Medea (1988)
Europa (1991)
Ace Ventura: Pet Detective (1994)
The Kingdom (1994)
Johnny Mnemonic (1995)
Barb Wire (1996)
The Kingdom II (1997)
The End of Violence (1997)
Armageddon (1998)
Blade (1998)
End of Days (1999)
Dancer in the Dark (2000)
Invincible (2001)
Dogville (2003)
Surviving Christmas (2004)
Manderlay (2005)
Grindhouse – Segment: Werewolf Women of the SS (2007)
Halloween (2007)
Iron Sky (2012)

18 comments:

  1. UDO, UDO, UDO, UDO, UDO, UDO, UDO, UDO, UDO, UDO, UDO, UDO, UDO, UDO, UDO, UDO, UDO, UDO, UDO, UDO........

    I love this guy. He's one of the reasons why I look forward to a Lars von Trier film because he always does something in a von Trier film no matter how small he is.

    You're fucking dead on about his role in Breaking the Waves. That is acting.

    My 2nd favorite performance from is in My Own Private Idaho w/ Melancholia in 3rd.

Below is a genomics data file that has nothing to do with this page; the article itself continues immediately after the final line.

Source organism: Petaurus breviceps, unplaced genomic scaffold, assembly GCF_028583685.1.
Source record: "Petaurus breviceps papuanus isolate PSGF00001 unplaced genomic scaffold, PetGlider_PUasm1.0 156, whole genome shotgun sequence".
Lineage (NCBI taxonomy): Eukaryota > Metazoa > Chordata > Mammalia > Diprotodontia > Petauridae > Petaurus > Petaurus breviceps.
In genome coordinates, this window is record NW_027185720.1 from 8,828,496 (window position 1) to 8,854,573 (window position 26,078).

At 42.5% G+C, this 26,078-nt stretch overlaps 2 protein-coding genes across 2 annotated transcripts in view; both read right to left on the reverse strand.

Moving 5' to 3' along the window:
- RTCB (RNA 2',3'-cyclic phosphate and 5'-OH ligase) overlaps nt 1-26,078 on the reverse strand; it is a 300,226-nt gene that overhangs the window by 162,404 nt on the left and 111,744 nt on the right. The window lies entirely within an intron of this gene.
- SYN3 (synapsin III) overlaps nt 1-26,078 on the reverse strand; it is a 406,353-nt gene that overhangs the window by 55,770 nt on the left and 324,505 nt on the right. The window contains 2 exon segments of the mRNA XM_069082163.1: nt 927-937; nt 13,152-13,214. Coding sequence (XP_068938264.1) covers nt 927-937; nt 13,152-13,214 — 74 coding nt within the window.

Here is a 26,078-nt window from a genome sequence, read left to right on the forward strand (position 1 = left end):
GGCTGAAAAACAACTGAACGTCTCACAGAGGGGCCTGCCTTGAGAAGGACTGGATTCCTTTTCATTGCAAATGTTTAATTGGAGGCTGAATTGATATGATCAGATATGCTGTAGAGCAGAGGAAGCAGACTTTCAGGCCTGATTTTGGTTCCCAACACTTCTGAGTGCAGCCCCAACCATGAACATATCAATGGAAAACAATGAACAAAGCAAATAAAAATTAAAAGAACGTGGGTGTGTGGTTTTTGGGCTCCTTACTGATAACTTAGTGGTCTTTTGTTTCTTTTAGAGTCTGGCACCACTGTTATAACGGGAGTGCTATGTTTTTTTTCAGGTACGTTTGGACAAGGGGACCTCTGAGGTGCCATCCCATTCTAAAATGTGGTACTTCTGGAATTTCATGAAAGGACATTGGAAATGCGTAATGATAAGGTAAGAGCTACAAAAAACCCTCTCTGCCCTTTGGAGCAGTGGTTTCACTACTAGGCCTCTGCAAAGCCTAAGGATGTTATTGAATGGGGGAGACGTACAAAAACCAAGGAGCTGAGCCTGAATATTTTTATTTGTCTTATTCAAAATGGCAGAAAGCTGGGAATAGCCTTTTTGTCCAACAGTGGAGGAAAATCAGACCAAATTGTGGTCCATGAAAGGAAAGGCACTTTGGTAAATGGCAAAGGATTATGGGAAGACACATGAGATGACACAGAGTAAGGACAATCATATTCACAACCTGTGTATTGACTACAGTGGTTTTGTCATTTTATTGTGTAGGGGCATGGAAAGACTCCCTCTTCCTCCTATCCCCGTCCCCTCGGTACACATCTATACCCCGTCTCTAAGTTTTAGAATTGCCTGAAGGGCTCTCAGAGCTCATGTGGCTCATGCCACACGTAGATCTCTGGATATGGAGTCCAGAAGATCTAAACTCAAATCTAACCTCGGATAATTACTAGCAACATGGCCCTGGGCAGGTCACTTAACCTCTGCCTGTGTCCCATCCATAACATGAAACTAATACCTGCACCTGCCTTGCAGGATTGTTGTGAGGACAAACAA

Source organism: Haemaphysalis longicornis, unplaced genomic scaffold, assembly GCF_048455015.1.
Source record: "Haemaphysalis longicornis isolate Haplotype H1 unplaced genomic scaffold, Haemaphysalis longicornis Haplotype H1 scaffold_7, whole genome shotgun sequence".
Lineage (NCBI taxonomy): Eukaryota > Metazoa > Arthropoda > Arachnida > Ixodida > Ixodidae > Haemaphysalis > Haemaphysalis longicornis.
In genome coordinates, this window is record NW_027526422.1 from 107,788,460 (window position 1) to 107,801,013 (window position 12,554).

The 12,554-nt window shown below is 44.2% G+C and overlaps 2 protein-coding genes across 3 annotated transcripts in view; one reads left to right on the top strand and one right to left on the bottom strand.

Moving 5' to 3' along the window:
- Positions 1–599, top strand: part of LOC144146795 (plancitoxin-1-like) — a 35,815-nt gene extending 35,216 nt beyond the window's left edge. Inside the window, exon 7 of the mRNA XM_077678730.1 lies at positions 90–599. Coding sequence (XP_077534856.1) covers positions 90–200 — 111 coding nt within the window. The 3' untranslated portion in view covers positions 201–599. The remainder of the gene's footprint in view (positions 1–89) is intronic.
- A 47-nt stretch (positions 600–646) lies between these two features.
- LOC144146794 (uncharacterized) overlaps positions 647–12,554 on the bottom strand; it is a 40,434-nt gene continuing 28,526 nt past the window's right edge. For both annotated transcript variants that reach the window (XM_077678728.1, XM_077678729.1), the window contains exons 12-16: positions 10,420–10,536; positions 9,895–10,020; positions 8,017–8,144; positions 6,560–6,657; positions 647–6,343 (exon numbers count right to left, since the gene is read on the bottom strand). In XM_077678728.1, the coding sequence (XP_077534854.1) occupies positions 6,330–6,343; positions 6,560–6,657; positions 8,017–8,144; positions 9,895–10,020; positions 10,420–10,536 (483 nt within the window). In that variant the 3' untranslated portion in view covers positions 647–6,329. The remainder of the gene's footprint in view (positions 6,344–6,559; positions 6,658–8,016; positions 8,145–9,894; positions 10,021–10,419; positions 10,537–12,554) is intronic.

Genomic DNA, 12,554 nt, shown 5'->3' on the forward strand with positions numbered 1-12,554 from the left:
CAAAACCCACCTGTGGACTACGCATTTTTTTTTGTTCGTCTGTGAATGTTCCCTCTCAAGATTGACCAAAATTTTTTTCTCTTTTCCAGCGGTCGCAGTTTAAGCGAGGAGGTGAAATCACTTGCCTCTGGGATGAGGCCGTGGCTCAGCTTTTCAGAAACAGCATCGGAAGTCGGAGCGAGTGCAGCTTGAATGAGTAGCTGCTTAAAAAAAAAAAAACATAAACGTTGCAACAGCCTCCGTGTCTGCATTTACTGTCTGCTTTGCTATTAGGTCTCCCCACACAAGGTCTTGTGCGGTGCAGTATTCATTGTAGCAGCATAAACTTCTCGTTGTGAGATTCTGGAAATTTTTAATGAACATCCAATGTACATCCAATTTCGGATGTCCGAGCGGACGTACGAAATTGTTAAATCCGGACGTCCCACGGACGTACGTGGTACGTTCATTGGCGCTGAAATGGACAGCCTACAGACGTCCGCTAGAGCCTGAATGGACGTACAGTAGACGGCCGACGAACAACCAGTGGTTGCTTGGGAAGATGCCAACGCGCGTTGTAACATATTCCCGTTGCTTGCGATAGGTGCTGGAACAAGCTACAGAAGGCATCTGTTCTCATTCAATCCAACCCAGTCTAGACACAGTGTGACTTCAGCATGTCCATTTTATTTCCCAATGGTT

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    1. YES, YES, YES!

      You're so right: no matter how small his role in a von Trier film is, he always manages to stand out. I love that about him.

      So cool that we love the same Kier performances.

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  2. He was in Suspiria? I have no memory of him there.

    I'm surprised there is no mention of Cigarette Burns here, he was amazing there.

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    1. He actually has a pretty substantial scene in Suspiria as a shrink Jessica Harper meets with.

      I haven't seen any of the Masters of Horror series, but man, Cigarette Burns sounds right up my alley.

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  3. I'm glad you included the scene in My Own Private Idaho. That was so bizarre.

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    1. Thanks. Kier is one damn bizarre dude, isn't he? He played that scene to perfection.

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  4. Ace Ventura: Excuse me, Ron, I need to use the bathroom.
    Ace Ventura: I think it's the pâté.
    Ronald Camp: Sure, right over there.